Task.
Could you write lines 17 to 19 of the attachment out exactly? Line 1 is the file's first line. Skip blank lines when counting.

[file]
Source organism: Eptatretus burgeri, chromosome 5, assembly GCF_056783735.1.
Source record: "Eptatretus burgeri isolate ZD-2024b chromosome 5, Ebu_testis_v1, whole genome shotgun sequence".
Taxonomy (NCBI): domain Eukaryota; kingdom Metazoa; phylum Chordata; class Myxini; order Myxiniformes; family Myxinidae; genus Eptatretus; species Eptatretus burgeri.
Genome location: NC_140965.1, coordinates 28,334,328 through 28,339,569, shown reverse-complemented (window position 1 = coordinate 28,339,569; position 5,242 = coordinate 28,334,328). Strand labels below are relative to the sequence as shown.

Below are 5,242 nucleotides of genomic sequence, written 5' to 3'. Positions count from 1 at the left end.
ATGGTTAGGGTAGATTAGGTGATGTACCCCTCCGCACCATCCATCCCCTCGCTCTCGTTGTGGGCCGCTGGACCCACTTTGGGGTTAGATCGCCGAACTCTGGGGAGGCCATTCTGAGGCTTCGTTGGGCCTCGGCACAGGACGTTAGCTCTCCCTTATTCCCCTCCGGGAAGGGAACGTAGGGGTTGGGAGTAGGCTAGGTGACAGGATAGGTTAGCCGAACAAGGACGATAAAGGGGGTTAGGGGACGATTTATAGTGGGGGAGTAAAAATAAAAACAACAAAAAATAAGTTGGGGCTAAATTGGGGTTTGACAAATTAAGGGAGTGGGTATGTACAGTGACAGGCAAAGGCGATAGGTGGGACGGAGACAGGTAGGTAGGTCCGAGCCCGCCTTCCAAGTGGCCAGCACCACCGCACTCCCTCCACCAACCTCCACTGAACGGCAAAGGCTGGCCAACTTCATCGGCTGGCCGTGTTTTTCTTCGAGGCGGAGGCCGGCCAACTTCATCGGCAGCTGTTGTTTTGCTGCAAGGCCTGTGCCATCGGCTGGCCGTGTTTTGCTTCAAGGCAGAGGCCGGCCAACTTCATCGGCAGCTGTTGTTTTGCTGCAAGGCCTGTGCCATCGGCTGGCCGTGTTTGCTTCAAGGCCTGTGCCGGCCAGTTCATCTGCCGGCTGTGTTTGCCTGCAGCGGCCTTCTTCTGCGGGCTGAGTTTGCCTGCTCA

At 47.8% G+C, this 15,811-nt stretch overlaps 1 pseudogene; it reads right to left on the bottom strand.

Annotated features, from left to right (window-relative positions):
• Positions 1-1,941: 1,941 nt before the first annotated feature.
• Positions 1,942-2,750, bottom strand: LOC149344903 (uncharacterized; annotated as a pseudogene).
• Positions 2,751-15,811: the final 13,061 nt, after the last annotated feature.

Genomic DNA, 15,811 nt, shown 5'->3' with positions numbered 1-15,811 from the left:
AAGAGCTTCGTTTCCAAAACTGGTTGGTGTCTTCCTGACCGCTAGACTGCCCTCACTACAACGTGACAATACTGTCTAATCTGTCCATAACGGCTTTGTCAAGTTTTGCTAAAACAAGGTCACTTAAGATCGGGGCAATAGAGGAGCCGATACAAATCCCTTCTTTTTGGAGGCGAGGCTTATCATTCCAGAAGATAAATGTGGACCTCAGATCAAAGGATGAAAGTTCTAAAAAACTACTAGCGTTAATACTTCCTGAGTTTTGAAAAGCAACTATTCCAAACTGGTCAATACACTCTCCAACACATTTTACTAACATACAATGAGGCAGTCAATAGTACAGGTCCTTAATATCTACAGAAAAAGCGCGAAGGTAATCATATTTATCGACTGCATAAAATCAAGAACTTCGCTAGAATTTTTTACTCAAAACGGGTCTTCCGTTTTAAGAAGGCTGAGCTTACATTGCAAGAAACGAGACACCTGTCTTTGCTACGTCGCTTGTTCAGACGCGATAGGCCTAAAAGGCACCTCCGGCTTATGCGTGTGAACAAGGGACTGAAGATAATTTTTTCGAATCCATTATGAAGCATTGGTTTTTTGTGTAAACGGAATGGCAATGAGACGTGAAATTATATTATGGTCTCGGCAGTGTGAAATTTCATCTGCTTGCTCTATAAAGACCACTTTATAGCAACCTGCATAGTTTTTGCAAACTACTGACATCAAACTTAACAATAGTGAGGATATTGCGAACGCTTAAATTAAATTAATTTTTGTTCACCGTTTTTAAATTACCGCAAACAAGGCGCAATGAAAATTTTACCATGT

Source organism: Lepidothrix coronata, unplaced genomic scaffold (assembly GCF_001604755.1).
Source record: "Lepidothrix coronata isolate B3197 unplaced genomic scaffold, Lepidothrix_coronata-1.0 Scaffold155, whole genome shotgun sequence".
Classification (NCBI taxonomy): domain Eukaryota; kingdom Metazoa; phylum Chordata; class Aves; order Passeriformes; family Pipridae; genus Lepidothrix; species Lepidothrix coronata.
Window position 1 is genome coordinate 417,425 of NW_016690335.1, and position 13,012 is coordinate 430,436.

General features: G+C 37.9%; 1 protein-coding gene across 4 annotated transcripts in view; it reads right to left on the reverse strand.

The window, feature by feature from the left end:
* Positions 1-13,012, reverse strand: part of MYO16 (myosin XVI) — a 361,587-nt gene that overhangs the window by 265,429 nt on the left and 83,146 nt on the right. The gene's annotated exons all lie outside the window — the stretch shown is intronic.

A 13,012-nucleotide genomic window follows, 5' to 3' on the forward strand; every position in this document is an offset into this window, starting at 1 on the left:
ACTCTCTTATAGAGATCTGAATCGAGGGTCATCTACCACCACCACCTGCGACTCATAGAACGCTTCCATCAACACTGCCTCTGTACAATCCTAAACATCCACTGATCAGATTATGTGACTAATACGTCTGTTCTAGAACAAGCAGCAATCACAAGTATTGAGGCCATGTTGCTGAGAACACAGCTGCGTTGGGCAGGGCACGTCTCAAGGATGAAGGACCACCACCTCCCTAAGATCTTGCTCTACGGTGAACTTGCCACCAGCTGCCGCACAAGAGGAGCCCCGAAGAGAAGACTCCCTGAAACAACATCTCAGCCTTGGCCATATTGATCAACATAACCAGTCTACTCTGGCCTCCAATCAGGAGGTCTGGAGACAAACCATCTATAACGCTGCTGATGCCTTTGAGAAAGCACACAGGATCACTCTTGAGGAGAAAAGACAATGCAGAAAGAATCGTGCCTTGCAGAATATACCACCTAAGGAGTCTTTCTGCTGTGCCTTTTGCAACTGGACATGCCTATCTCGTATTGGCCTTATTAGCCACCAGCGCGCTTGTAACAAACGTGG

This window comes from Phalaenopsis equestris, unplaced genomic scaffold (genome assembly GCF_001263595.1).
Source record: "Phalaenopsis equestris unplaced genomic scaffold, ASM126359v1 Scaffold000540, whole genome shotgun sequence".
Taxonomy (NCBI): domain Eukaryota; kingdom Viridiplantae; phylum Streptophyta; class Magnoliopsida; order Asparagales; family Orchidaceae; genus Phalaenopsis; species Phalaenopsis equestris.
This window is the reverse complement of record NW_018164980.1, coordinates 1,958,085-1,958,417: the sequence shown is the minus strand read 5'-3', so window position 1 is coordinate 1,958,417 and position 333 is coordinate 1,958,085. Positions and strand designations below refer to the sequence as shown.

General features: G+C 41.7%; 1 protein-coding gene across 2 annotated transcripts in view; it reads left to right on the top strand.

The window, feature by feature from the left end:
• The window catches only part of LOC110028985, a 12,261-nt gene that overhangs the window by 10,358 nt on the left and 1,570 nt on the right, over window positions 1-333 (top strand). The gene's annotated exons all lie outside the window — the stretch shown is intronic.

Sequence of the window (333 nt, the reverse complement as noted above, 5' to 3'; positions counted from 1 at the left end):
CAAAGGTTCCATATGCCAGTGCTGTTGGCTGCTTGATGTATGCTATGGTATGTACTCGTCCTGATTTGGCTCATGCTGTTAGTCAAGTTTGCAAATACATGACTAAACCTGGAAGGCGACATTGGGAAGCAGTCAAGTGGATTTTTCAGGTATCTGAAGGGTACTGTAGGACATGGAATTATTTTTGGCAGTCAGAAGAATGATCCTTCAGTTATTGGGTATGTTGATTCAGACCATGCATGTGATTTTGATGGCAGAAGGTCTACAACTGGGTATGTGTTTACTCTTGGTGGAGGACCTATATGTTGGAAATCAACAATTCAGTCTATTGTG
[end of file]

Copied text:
Window position 1 is genome coordinate 417,425 of NW_016690335.1, and position 13,012 is coordinate 430,436.

General features: G+C 37.9%; 1 protein-coding gene across 4 annotated transcripts in view; it reads right to left on the reverse strand.

The window, feature by feature from the left end: